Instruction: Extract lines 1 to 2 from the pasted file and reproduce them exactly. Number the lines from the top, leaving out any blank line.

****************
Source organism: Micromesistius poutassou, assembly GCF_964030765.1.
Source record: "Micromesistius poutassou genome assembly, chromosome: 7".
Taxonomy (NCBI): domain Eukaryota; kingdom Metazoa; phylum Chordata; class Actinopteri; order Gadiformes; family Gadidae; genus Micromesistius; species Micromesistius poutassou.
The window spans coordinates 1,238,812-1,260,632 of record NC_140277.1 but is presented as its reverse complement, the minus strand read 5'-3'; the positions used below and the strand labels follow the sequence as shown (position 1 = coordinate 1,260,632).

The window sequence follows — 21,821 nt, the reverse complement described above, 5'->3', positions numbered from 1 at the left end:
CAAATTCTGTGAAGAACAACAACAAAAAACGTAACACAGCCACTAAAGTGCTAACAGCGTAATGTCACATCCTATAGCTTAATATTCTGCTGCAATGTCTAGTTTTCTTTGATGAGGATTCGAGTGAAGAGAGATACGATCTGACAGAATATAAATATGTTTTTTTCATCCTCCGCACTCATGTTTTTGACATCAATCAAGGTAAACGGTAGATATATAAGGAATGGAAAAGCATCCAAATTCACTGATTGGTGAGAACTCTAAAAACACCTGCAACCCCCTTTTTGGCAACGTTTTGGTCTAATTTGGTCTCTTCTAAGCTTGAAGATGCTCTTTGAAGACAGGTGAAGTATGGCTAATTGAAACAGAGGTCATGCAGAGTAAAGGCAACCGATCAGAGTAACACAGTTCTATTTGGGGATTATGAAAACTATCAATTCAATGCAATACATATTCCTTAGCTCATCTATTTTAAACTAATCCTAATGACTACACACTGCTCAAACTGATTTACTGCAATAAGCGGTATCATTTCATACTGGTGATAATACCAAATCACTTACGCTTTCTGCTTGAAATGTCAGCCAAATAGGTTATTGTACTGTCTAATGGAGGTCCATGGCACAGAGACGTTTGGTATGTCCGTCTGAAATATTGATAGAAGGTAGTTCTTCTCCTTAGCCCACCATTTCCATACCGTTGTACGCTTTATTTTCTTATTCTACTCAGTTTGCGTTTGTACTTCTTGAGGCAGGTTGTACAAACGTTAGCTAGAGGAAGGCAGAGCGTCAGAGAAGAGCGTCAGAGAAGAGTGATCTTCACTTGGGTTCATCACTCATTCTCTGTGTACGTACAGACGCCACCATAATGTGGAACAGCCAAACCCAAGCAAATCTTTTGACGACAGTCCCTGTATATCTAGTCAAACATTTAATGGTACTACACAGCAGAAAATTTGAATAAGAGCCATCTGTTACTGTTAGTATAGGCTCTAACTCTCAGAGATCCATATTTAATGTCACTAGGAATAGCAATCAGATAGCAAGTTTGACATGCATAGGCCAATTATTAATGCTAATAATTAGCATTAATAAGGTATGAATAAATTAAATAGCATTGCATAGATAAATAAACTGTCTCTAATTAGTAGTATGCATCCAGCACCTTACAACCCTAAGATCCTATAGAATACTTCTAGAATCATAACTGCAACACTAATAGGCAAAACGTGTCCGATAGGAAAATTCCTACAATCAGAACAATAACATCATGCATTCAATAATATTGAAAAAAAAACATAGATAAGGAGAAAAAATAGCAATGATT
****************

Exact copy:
Source organism: Micromesistius poutassou, assembly GCF_964030765.1.
Source record: "Micromesistius poutassou genome assembly, chromosome: 7".